Byron has moved up half a point on food since our last review, and it now stands half a point above GBK, but half a point below Hache. Such a ranking is quite fair we think: the burgers at Hache are indeed better than the other 2; and we’ll forgive the lack of variety at Bryon in view of their better burger and place it just an inch above GBK.

Service: 7/10
Food: 7 /10

Gigs

12 Tottenham Court Road
London W1T 4RE
0207 636 1424

‘Fitzrovia’s Famous Fish and Chip Shop’, screamed the sign above the door. We’ve passed by this restaurant a couple of times on our way home, and we’ve always made a note to come by and try it one day. Fish and Chips isn’t high on our wish-list of foods, so we’ve always put off going to Gigs.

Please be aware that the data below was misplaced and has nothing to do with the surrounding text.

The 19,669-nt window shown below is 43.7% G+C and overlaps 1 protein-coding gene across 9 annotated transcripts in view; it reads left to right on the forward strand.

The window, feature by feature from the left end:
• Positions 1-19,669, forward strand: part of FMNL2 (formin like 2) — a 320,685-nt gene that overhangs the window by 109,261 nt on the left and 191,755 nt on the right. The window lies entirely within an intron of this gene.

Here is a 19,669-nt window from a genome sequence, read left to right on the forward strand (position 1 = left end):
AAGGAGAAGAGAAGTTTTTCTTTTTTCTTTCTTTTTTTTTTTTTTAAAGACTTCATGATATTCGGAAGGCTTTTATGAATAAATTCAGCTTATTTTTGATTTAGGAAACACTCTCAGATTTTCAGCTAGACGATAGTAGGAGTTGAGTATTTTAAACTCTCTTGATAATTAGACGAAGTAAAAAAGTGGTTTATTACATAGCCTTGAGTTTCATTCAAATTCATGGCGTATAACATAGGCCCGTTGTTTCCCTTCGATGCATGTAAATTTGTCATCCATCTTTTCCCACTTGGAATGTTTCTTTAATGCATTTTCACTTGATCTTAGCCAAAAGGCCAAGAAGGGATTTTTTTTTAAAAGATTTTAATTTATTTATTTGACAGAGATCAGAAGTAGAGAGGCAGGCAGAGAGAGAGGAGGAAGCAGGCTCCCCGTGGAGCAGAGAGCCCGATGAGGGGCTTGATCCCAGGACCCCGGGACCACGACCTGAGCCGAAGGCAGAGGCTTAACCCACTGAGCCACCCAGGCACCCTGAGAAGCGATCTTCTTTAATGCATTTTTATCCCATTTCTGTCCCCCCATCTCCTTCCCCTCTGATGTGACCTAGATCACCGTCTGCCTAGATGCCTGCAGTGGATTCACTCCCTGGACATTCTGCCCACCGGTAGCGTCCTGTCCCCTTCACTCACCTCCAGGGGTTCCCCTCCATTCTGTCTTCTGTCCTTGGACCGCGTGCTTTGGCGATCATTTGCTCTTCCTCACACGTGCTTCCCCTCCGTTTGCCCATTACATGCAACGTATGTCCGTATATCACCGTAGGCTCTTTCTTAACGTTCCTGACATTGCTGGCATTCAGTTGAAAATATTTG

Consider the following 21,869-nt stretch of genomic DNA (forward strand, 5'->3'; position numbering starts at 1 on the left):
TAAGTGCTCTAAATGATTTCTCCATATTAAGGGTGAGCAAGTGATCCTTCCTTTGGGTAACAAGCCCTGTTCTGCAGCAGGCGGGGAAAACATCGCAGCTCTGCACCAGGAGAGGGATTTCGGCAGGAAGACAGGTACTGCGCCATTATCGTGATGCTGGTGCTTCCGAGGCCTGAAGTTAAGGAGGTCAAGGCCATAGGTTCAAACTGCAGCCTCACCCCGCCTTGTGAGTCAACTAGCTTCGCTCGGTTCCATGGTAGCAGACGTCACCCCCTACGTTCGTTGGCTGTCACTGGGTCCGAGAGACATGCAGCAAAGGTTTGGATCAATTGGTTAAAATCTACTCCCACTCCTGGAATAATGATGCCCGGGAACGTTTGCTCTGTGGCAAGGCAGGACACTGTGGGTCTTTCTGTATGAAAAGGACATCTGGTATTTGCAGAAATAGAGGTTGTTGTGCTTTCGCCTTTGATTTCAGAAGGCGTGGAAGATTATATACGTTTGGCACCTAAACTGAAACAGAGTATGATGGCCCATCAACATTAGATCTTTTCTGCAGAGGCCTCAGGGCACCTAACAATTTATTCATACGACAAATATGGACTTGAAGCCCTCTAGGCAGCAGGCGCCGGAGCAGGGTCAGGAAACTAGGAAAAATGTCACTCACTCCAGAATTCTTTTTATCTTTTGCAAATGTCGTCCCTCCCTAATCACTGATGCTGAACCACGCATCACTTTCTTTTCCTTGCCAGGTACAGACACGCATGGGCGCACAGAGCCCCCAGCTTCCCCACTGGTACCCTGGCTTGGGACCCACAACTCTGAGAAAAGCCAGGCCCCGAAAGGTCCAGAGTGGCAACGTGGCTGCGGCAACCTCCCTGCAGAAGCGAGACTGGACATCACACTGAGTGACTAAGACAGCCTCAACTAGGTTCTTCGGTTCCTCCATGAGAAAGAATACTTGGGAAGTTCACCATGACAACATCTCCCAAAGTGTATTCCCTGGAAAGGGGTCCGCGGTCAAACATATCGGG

Coming from Singapore, you could say that we know our seafood really well. We have lots of fresh seafood back home, and we are of the opinion that seafood is best eaten with as few distractions as possible. Frying it will completely kill the freshness of the fish, so you can imagine why we aren’t massive fans of Fish and Chips, and why we don’t think very highly of the cuisine of this great nation, which prides itself on its deep fried battered fish.

Nevertheless, we are definitely very open to new experiences. With the claim of being Fitzrovia’s famous fish and chip (sic) shop, which better place to go to for our culinary revelation of the year than Gigs?

First impression: wow the restaurant is huge!!! Next thing we said: oh, it’s a mirror. The restaurant is actually pretty small, and it’s just adjacent to their take-away counter, which shares the same kitchen as the restaurant, so in a way the only difference between your meal and a take away is the take away box. The restaurant was about a third full while the take away counter seemed to have more customers – not a good sign.